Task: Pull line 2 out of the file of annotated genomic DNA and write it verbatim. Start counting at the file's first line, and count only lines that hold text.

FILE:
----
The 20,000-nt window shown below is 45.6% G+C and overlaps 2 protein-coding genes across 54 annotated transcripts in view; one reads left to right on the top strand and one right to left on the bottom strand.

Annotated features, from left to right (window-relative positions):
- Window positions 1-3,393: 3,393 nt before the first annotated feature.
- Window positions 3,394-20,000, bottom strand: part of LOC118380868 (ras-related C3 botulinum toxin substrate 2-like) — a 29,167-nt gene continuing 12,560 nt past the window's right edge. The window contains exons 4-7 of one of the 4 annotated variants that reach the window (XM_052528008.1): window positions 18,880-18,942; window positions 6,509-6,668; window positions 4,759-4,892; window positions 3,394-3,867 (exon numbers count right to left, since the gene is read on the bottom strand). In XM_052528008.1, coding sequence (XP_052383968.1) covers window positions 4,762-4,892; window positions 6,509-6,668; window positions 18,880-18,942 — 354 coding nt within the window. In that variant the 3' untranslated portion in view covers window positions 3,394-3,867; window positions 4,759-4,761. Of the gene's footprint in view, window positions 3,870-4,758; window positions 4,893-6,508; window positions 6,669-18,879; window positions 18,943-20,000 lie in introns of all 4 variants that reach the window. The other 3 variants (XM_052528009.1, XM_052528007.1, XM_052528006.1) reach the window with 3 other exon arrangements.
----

Annotated features, from left to right (window-relative positions):